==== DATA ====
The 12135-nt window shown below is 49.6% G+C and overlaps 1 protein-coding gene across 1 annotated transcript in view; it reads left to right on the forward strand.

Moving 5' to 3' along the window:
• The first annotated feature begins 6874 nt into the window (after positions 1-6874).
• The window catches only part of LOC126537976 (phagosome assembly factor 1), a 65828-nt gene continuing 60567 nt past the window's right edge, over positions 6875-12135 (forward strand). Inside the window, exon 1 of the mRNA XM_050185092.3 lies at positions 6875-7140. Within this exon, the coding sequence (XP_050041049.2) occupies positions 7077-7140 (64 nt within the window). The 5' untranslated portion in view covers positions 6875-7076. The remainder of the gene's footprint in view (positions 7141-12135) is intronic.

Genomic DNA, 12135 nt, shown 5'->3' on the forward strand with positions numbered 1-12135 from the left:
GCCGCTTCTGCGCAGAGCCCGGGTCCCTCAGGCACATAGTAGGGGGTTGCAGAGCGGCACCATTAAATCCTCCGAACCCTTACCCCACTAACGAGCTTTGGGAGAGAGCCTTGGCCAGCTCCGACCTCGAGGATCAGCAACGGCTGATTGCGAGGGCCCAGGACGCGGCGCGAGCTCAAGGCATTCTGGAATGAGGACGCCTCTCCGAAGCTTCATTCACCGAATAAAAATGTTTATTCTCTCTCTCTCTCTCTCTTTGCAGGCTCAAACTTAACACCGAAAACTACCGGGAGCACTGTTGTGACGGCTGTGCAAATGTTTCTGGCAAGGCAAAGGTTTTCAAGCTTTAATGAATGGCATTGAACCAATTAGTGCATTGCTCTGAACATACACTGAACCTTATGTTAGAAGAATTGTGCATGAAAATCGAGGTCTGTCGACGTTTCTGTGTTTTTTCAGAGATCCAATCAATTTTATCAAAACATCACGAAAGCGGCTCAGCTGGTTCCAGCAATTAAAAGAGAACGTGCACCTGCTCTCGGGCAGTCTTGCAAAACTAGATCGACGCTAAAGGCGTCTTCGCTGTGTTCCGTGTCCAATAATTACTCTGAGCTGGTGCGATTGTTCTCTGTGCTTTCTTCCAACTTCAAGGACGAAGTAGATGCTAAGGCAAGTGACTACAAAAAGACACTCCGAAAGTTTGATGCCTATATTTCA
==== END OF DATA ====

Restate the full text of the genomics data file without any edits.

The 12135-nt window shown below is 49.6% G+C and overlaps 1 protein-coding gene across 1 annotated transcript in view; it reads left to right on the forward strand.

Moving 5' to 3' along the window:
• The first annotated feature begins 6874 nt into the window (after positions 1-6874).
• The window catches only part of LOC126537976 (phagosome assembly factor 1), a 65828-nt gene continuing 60567 nt past the window's right edge, over positions 6875-12135 (forward strand). Inside the window, exon 1 of the mRNA XM_050185092.3 lies at positions 6875-7140. Within this exon, the coding sequence (XP_050041049.2) occupies positions 7077-7140 (64 nt within the window). The 5' untranslated portion in view covers positions 6875-7076. The remainder of the gene's footprint in view (positions 7141-12135) is intronic.

Genomic DNA, 12135 nt, shown 5'->3' on the forward strand with positions numbered 1-12135 from the left:
GCCGCTTCTGCGCAGAGCCCGGGTCCCTCAGGCACATAGTAGGGGGTTGCAGAGCGGCACCATTAAATCCTCCGAACCCTTACCCCACTAACGAGCTTTGGGAGAGAGCCTTGGCCAGCTCCGACCTCGAGGATCAGCAACGGCTGATTGCGAGGGCCCAGGACGCGGCGCGAGCTCAAGGCATTCTGGAATGAGGACGCCTCTCCGAAGCTTCATTCACCGAATAAAAATGTTTATTCTCTCTCTCTCTCTCTCTTTGCAGGCTCAAACTTAACACCGAAAACTACCGGGAGCACTGTTGTGACGGCTGTGCAAATGTTTCTGGCAAGGCAAAGGTTTTCAAGCTTTAATGAATGGCATTGAACCAATTAGTGCATTGCTCTGAACATACACTGAACCTTATGTTAGAAGAATTGTGCATGAAAATCGAGGTCTGTCGACGTTTCTGTGTTTTTTCAGAGATCCAATCAATTTTATCAAAACATCACGAAAGCGGCTCAGCTGGTTCCAGCAATTAAAAGAGAACGTGCACCTGCTCTCGGGCAGTCTTGCAAAACTAGATCGACGCTAAAGGCGTCTTCGCTGTGTTCCGTGTCCAATAATTACTCTGAGCTGGTGCGATTGTTCTCTGTGCTTTCTTCCAACTTCAAGGACGAAGTAGATGCTAAGGCAAGTGACTACAAAAAGACACTCCGAAAGTTTGATGCCTATATTTCA